DIYHome Improvement

How to fix a Door Lock that won’t lock?

Are you annoyed by a door that won’t lock? It is a reasonably typical issue that results from a misalignment of the latch and striker plate.

After putting up with it, you have to fix a door lock that won’t lock. The door may stop latching entirely at a certain point. It’s usually caused by a loose hinge or frame, which causes the door to lean and prevents the bolt from engaging the strike plate as it should. You may have previously adjusted the hinges. But if they’re scraped or damaged, it will not work.

You can get the door to work correctly by attempting a few simple adjustments on the plus side. Don’t discard the lock components just yet. You can contact the Lockout service in Melrose Park if you have been locked out by a stuck door.

Steps to Fix a Door Lock that won’t Lock

Try to find the Problem.

The door may not close properly due to a latch that lowers the striking plate, a lifted strike plate, or loose hinges.

Shut the door and carefully observe how the latch latches into the striking plate to look for misalignment issues. You’ll need to change the height of the strike plate if it latches too low. You can also read this post to fix a door with latching problems.

Lower the Strike Plate.

  • A latch that rests too low on the strike plate is a frequent issue with door locks. If this is the issue with your lock, test if the latch aligns perfectly by lowering the plate.
  • While holding a long blade, lightly hit the bottom lip of the strike plate with a hammer downwards. It should lower the strike plate to make room for the latch.

Check the Hinges

  • The sinking of a door due to loose hinges might damage the door’s locking mechanism.
  • Adjust any loose screws on the hinges with a screwdriver. The screws should not be too tight, as this will impact the door’s movement.
  • If the door still doesn’t latch after tightening the screws, unscrew the hinge screws and swap it with a lengthier screw. It should draw the door jamb in on the hinge side. It enables the latch to lie securely in the strike plate.
  • Swap one screw at the top hinge to elevate the latch if the issue is a latch that rests below the hole. Replace one screw at the bottom hinge to reduce the height of the latch.

Increase the size of the strike plate hole.

If adjusting the hinges and lowering the strike plate does not fix the door lock. You’ll need to detach the strike plate from the lock jamb and change its hole size to fit the latch.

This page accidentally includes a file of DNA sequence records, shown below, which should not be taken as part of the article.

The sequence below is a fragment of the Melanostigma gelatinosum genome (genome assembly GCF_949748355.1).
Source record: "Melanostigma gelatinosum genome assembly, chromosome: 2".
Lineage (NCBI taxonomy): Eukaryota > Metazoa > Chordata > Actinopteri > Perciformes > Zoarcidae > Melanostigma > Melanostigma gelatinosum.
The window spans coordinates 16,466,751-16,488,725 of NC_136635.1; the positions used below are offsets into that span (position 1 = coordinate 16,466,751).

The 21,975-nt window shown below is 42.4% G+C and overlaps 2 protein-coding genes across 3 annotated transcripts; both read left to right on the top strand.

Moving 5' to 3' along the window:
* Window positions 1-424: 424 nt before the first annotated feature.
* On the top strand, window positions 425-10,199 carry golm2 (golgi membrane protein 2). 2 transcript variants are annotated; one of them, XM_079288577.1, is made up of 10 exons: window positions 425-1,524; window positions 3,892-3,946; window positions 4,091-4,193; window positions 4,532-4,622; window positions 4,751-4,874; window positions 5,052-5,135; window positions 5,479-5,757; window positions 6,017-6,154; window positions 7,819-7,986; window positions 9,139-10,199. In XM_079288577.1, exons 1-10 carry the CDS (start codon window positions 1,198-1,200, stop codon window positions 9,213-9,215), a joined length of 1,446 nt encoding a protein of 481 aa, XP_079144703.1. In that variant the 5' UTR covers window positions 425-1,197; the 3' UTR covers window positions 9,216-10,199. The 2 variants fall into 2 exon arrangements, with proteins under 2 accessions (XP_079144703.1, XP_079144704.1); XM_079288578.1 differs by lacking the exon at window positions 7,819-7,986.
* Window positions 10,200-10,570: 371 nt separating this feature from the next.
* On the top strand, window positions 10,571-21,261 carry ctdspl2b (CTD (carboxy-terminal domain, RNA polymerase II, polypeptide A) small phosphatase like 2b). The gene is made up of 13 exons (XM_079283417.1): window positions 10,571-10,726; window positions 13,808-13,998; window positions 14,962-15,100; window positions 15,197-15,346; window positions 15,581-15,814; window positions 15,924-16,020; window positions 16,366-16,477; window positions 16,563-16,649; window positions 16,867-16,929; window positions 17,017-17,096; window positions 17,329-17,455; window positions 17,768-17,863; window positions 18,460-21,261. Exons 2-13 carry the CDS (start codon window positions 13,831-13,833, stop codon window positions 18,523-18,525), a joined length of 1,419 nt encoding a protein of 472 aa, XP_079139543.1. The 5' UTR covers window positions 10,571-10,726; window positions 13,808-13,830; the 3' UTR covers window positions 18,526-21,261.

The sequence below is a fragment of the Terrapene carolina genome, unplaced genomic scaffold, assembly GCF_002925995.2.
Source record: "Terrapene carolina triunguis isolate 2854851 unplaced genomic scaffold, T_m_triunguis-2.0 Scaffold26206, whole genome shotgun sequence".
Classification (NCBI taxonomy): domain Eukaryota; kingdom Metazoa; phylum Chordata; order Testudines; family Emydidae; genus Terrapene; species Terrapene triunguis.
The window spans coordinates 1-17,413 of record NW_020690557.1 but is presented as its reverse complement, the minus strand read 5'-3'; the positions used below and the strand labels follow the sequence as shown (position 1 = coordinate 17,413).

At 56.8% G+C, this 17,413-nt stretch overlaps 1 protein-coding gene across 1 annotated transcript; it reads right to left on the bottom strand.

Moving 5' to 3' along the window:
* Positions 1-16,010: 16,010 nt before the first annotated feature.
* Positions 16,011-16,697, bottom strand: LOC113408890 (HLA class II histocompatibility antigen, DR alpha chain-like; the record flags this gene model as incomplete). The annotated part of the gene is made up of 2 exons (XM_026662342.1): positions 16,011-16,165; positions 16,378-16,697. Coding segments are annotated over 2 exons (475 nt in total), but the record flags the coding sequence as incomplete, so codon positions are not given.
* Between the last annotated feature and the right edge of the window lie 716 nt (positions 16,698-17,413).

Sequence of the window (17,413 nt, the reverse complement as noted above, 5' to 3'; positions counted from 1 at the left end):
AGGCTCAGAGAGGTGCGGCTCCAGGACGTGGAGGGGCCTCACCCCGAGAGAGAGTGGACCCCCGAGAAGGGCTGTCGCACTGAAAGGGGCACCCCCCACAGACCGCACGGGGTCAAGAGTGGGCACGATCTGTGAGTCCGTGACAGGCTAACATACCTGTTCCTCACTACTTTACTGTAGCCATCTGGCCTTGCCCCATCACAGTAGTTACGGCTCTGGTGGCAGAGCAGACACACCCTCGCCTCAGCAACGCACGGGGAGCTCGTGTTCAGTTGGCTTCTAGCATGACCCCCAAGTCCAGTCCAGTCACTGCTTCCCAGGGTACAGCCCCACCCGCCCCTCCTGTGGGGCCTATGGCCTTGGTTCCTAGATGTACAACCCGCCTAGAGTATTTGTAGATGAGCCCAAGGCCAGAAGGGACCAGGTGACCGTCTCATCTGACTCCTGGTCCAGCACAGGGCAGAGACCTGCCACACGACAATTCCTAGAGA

• Remove the screws that secure the striking plate to the lock jamb with a screwdriver. 
  • Insert a metal file into the striking plate hole. Then, slide the file back and forth against the strike plate’s bottom lip.
  • Depending on the latch’s position, scrape as much metal as you need from the strike plate. 
  • The objective is to make sufficient room for the latch to fit between the strike plate and the latch.

Change the position of the Strike Plate.

  • If the door still doesn’t lock, try moving the strike plate to a different location. 
  • Remove the two screws that connect the strike plate to the lock jamb with a screwdriver.
  • Ideally, the plate should be repositioned so that the latch hole does not intersect the previous screw holes. To do so, place the plate lower than the former screw hole.
  • Using a pencil, indicate the new location where you wish to place the hardware while holding the strike plate against the jamb.
  • Outline the location of the new screw holes on the jamb using the screw holes on the plate as a template. It will come in handy later when drilling and installing the hardware.
  • Be sure to draw a line down the bottom lip of the strike plate in designating the appropriate screw hole location. It will aid in chiseling out the new location for the plate to be installed.

Replacing the Screw Holes

  • Apply a small filler in former screw holes with a knife. 
  • Next, insert the filler as deep as possible into the old screw holes. Fill the bottom screw hole using the same procedure.
  • After the filler attaches to the screw holes, using a knife, trim the filler’s hanging sides so that it is even with the last screw holes.
  • Create a minor hole in each of the placements you specified previously with a drill machine or a hammer and nail. It will aid in the drilling bit’s guidance.
  • Raise the extent of the holes where you will drill the next screw holes. Add a tiny drill bit to drill the new holes deeper by gently following the holes you drilled previously with the nail.
  • The idea is to gradually expand the screw holes until they can accommodate the screws while safeguarding the jamb from harm.

Put the Strike Plate in Place

  • Lightly trim along the specified line with a knife. The objective is to chip off the small bit of wood to make room for the strike plate. 
  • With the piece of wood out from the way, use the knife to carve a neat wedge for the bottom half of the strike plate to fit into.
  • Examine the striking plate’s fit in the new location.
  • Insert and fasten a screw into the new screw holes to secure the strike plate to the jamb.
  • Shut the door to check that the latch works properly.

Also Read: Understand Importance Of Trendy Packaging

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